Two days later it still stings. My first DNF. Can I run 52.4 miles? Sure, I know I can. . . just keep pressing forward right? Relentless Forward Progress. Stay on top of your hydration, eat something at each aid station and take your S-Caps. Easy enough, right? What happens when your plan fails? You reach up to wipe your sweat with your shirt, only to realize that what was once a soaking wet shirt is now oddly dry. You also then realize that the wiping motion is only a habit, not necessary as there really is no sweat to wipe. Uh oh!
Yankee Springs Double Marathon this past Saturday was quite an experience. Staying in a rustic cabin less than a 1/4 mile from the race start was quite nice. After taking Kylee out to potty, I mosied my way over to the start line as I heard 5…4…3…2…1…HORN!!! Oh, crap. . .guess we are off. Shortly, I realized I didn’t have my SpiBelt on. . . doh! Good thing the cabin is right on the course, bad thing I won’t see it for 13 more miles. I did have a pack of Honey Stinger chews and my handheld, so no big worries there. I also was right with my running buddies for the first loop, so they could help out with S-Caps. First loop was pretty uneventful. I just enjoyed the course, especially “Pine Land” where there were so many pine trees and pine needles. I noticed the humidity kicking up at the end of the loop and knew I better keep on top of my hydration. A quick stop for a swig of ice cold Coke, SpiBelt and a Kylee kiss left me out on my way for Loop 2, just a little over 3 hours for the first loop. Right on target.
The sun came out, the humidity seemed to rise more and the stupid deer flies decided it was time for snacking on this loop. It started out nice enough. I was cruising right along and kind of finding my happy pace. The loop was going by faster than the first. I was sweating like crazy though. Thoughts of running Afton with Jenster and MK were floating through my mind, especially in the open sunshine parts. I was hoping that someone would be as awesome as those little girls at Afton with their freezer pops at the next aid station, but no such luck. I did start having my hand held filled with ice and increased my chew consumption. I felt my energy draining toward the end of this loop, so I figured eating and drinking more would help a bit. At the last Aid Station I caught up to two folks in my running group, who were struggling as well. I did the math and for all the fluid I was drinking, I hadn’t went to the bathroom at all. . . bad sign. We discussed our status and decided we would attempt a third loop and see how we felt for a fourth and final loop. Good plan and thankfully, at the end of the loop I had success in potty department.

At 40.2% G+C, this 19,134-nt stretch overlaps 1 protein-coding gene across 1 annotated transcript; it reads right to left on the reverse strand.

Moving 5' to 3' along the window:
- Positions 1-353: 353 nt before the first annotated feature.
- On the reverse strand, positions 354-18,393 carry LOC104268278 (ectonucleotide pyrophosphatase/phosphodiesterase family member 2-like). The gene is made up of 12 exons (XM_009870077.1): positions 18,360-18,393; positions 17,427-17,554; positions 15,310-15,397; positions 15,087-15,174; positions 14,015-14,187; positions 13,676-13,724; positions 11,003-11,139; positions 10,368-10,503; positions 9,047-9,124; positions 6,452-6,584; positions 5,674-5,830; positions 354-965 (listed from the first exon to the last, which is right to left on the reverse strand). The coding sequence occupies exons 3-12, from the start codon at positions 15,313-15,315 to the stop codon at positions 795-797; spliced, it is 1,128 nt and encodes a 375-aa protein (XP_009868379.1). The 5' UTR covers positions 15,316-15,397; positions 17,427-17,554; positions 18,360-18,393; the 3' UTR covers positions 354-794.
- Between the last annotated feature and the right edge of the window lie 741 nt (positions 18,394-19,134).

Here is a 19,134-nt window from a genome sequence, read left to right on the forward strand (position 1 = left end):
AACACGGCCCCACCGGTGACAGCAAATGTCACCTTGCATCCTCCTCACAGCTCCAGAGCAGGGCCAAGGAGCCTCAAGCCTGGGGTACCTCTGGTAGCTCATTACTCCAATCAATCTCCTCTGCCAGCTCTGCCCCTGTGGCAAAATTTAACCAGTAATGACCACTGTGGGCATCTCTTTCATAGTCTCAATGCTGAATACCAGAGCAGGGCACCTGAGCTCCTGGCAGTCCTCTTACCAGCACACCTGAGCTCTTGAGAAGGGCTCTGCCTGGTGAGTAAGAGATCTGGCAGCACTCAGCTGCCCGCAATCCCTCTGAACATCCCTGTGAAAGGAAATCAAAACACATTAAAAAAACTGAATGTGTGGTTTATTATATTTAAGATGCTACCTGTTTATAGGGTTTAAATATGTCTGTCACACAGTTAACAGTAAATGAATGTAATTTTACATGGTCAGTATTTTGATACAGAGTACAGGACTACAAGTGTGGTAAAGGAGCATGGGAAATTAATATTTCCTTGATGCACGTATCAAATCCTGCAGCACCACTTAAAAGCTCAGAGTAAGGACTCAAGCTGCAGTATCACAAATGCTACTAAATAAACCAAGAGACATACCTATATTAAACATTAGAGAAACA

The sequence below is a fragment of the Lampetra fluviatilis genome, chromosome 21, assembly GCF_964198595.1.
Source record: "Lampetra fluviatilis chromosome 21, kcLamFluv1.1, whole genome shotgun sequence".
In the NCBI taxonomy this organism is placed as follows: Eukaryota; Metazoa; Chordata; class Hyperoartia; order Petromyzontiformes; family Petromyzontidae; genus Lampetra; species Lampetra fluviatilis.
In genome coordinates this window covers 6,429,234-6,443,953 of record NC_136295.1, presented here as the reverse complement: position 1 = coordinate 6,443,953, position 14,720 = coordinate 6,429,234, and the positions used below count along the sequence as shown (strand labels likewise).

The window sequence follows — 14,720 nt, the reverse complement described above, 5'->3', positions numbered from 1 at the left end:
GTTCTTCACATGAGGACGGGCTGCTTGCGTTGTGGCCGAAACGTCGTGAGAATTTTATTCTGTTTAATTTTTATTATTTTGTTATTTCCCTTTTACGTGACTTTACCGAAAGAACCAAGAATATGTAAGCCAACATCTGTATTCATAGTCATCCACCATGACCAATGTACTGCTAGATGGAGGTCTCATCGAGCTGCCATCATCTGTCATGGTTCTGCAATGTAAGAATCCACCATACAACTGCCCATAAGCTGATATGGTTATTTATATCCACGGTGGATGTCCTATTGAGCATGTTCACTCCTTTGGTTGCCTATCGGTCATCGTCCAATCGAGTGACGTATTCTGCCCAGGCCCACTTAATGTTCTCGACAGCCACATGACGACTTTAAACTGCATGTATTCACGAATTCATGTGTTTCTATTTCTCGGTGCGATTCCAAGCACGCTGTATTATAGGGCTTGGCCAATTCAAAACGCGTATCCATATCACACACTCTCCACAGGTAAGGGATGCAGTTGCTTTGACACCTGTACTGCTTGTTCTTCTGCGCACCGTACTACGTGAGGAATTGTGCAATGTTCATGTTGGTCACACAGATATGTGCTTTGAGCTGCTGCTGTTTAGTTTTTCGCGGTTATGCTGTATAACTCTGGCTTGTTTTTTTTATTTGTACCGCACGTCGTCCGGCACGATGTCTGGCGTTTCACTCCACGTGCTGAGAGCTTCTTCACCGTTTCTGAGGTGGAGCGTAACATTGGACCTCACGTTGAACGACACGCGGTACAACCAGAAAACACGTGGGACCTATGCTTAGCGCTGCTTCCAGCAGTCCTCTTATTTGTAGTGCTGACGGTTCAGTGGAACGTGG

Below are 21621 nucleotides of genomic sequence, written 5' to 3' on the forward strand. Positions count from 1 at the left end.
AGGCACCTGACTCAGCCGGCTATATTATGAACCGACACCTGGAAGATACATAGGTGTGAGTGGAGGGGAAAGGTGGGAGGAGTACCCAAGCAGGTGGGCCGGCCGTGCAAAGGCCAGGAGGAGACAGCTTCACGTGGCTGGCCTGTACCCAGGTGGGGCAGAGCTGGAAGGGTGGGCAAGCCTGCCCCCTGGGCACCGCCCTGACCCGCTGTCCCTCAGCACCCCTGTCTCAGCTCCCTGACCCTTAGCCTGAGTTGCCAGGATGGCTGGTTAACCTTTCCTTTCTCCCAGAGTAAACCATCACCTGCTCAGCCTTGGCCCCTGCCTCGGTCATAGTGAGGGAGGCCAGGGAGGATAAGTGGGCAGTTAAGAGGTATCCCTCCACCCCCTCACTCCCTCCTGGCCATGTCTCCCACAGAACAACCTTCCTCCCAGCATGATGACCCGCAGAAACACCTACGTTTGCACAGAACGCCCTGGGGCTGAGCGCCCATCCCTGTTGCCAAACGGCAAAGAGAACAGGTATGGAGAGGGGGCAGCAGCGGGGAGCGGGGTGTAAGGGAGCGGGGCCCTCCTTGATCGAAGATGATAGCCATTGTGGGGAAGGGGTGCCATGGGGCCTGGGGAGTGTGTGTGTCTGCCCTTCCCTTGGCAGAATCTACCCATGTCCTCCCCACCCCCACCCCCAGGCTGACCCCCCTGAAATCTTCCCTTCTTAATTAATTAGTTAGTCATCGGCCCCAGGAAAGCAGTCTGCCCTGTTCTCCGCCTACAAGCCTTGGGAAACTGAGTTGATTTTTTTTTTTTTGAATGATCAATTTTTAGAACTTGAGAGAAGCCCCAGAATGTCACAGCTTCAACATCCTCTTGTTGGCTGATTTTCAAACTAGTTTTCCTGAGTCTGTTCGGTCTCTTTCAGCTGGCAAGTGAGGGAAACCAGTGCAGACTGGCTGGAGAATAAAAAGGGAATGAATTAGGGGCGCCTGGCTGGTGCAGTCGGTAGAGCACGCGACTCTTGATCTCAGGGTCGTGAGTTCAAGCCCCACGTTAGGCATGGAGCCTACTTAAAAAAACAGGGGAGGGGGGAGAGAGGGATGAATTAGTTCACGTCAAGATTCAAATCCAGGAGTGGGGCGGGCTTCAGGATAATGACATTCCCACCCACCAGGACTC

Crossing through the start/finish area is always a boost and though the 2nd loop had taken about 15 mins longer than the first, I was still on target for a finish in the 14 hour course limit. Positive thoughts and stay on top of my fueling. The three of us stuck together and powered along. Before we hit the first Aid Station, I had downed 20 oz of Nuun. 20 oz. in roughly 4 miles seemed like alot. I kept quiet about it though, so as not to worry my running buddies. I refilled with ice, pb n j and a Coke, but still felt a little off. This is when I realized I was no longer sweating. My irritability for the use of crunchy pb, the deer flies and the mosquitoes was quite apparent, as I began to curse like a sailor for much of the next 3 or 4 miles. I also confessed that I wasn’t sweating anymore and I was almost out of another 20 oz of fluids about a 1/2 mile from the next Aid Station. Papa Bill took over here and the three of us walked it in to the Aid Station where it was confirmed that 4pm was the cutoff. We would need to cover the next 6 or so miles in an hour and a half to make it. As our pace had slowed considerably and we were all in some state of dehydration, we knew it would be our final loop.
Thus, began the shuffle of shame. I wanted to sit down in the middle of the trail and cry. At one point I did stop, dead center of the trail, nothing to hang on to and said, “I need to stop for a second, I feel like I may pass out.” What.a.moron. Usually, when one feels dizzy and about to pass out, they lean on something. Not this girl. Nope, just stand right in the middle of the trail. Doh! We all asked Mother Nature to please rain on us, but no luck there either. Needless to say we finished up the last loop together and in fairly decent shape – coherent, upright and somewhat hydrated. Coming around the last corner, I heard Kylee barking. I yelled, “There’s mommy’s girl!” and she nearly pulled poor Lori’s arm out of it’s socket as she charged toward me. I grabbed her leash and we crossed the “finish” line with Bill and Andrea. What a day! There were no tears, probably because I didn’t have any. 39.3 miles completed! My first DNF earned. Now to buy that DNF sticker!